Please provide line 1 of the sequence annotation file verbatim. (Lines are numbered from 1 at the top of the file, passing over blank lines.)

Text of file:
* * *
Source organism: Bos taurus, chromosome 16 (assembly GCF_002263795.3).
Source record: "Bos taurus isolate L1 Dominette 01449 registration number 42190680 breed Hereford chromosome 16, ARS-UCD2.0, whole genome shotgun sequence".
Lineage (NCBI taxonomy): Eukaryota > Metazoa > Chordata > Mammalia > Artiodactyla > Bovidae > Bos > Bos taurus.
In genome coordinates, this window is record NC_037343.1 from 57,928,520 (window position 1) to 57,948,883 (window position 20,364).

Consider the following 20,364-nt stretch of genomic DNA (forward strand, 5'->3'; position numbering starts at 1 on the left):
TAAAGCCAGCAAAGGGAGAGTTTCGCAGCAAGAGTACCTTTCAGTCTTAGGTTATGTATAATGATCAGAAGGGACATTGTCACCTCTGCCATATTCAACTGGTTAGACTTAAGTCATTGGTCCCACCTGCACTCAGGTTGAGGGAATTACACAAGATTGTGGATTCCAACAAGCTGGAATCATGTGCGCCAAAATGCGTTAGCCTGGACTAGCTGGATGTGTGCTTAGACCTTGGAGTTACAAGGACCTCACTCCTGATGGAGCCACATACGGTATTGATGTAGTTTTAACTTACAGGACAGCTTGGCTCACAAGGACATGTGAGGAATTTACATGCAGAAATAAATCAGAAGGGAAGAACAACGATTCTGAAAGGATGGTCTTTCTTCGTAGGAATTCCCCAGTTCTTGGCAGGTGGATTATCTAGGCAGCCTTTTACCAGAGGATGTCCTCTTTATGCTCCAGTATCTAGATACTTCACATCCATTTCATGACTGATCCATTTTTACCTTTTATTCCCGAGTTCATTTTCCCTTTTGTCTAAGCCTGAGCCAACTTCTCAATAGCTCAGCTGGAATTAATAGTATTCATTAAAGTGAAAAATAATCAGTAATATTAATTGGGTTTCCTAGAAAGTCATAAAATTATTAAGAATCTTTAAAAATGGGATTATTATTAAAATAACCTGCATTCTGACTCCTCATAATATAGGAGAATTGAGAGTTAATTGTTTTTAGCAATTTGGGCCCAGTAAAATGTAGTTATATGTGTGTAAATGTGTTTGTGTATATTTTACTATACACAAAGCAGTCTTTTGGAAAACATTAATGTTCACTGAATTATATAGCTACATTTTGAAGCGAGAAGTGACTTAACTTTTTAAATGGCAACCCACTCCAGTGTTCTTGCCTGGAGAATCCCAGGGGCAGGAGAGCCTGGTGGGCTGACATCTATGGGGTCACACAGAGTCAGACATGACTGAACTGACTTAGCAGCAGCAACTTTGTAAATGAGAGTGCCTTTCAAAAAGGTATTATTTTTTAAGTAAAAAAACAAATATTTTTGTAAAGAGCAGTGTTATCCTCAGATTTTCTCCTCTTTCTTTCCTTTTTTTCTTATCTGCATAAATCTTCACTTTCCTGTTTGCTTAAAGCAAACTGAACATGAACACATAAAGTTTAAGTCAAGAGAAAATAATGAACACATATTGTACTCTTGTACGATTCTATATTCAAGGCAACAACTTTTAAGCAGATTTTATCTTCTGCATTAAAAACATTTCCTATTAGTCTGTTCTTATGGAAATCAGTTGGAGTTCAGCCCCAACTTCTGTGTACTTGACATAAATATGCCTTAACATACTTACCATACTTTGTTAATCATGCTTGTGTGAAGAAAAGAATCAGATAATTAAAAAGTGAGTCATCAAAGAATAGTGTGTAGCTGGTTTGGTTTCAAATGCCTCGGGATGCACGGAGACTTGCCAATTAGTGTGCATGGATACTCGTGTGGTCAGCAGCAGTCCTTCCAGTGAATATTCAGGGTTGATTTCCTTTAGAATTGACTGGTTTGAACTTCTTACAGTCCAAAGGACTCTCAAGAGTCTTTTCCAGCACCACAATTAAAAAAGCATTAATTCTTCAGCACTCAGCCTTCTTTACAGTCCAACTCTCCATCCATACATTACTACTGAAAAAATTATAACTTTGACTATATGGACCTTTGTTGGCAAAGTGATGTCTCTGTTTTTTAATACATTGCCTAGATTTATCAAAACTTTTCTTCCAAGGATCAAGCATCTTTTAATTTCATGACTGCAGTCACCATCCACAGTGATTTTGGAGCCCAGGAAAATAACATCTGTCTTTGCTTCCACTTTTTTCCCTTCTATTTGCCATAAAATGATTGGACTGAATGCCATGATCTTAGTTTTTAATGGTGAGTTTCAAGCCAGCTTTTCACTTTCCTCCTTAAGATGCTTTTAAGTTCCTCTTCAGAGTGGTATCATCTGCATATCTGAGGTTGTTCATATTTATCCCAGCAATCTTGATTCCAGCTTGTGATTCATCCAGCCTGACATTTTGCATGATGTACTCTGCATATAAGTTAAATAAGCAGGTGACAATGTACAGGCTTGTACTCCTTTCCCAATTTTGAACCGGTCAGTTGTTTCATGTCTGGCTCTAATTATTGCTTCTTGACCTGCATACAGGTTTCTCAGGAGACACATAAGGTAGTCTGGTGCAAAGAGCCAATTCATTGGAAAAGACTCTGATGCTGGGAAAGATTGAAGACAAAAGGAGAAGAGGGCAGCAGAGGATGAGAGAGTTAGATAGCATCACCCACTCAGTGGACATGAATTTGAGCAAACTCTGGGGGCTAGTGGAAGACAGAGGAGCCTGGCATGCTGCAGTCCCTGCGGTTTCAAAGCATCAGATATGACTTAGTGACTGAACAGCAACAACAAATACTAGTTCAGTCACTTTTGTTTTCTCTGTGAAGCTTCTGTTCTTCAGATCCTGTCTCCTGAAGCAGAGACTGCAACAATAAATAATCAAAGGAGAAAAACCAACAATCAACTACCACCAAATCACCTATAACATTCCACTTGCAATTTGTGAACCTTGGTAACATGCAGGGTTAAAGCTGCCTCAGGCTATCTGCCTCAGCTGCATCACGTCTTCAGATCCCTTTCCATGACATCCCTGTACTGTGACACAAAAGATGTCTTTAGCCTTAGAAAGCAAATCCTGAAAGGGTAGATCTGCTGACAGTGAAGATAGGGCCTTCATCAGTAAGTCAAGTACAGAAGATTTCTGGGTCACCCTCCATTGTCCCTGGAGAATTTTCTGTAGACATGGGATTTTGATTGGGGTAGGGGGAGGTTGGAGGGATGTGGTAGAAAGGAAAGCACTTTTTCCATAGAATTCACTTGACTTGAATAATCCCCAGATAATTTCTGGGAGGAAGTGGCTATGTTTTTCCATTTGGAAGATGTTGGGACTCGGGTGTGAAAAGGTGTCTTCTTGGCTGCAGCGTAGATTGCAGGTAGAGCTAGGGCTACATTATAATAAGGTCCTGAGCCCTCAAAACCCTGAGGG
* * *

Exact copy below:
Source organism: Bos taurus, chromosome 16 (assembly GCF_002263795.3).